Henry Ford is well known for profoundly revolutionizing the automobile industry during the early 20th century, but few are aware of the significant role he played in promoting the U.S. commercial airline industry.
Just as Ford transformed the automobile from a luxury to a necessity with his Model T, he also helped to introduce almost everything we have in modern commercial air travel — airports with concrete runways and lighted airfields, airport hotels and even meals aboard planes.
According to his namesake museum, Henry Ford felt that he could build planes using assembly line production. In partnership with Bill Stout of the Stout Metal Airplane Company, the first successful all-metal passenger plane was built in the U.S in 1925.
The Ford Tri-Motor, often referred to as the “Tin Goose” because of its silver metallic fuselage, was equipped with three engines to allow the plane to fly higher and faster and to also ensure reliability. The plane carried a crew of three: a pilot, a copilot, and a stewardess, as well as eight or nine passengers. The Tin Goose was the epitome of luxury and convenience, with passengers paying between $1,200 and $1,500 per ticket.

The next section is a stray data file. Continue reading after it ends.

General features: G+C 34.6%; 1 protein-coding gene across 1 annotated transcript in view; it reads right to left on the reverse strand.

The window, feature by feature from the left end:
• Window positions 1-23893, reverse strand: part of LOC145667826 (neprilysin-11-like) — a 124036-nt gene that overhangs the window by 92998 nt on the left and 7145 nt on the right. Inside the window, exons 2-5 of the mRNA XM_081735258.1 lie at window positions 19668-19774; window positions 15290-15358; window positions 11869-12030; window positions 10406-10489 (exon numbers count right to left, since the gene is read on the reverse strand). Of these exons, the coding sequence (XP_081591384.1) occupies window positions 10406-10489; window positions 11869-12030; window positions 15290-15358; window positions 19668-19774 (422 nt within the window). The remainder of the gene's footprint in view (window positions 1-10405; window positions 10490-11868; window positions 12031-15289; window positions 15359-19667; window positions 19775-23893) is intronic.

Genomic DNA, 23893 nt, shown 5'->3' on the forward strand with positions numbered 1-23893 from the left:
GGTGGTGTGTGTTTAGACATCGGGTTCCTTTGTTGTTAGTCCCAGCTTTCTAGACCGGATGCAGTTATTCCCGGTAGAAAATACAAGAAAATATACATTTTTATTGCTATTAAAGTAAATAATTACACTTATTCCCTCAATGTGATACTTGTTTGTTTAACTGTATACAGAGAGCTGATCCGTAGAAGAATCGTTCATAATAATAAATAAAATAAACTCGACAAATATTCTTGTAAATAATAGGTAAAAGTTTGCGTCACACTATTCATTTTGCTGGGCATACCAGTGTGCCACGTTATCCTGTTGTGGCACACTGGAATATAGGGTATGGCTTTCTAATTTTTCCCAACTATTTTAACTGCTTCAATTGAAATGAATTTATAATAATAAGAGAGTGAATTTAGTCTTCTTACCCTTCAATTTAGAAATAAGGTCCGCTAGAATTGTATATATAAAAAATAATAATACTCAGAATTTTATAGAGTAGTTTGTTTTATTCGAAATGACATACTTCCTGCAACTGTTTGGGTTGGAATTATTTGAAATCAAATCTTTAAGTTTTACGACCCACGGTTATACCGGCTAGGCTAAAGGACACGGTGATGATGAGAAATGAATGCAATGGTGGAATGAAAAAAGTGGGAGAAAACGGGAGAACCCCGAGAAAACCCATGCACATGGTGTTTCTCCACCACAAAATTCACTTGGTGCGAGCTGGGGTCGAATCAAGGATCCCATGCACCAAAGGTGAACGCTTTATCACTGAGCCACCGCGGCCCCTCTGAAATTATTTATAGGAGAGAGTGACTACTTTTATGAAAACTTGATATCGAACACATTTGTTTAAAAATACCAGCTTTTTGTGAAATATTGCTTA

Within a few months of its introduction, Transcontinental Air Transport was created to provide coast-to-coast operation, capitalizing on the Tri-Motor’s ability to provide reliable and, for the time, comfortable passenger service.
Between 1926 and 1933 a total of 199 Tri-Motors were built, and the plane was instrumental in bringing forth the fledging U.S. airline industry – with many companies that became major American airlines (Eastern, United) starting up with the world’s first mass-produced airliner.
In addition to the launch of the Tri-Motor in 1925, Ford also advanced the design and layout of airports by building the Ford Airport in Dearborn, Michigan. The airport saw many world and U.S. “firsts”:
- First concrete runways
- First radio control for a commercial flight
- First U.S. passenger terminal
- First U.S. scheduled passenger service
- First U.S. airport hotel (The Dearborn Inn)
In order to generate customers, Ford had to market air travel to the masses. So, in 1926 Ford helped sponsor the Air Reliability Tour, an airplane rally that encouraged reliability and safety for commercial aircraft. The tour, which ran annually from 1925-1931, involved a 1,775 mile round trip over 6 days from the Ford airport through 13 midwestern cities. During its seven-year run, the National Air Tours landed in 114 cities across the U.S. and Canada.
While groundbreaking, Ford’s aviation ventures were not profitable and he ended them in 1932 as the Great Depression forced his focus back to his automobile business.
While the Ford name is synonymous with the automotive industry, his pioneering spirit helped to put the nation on wings.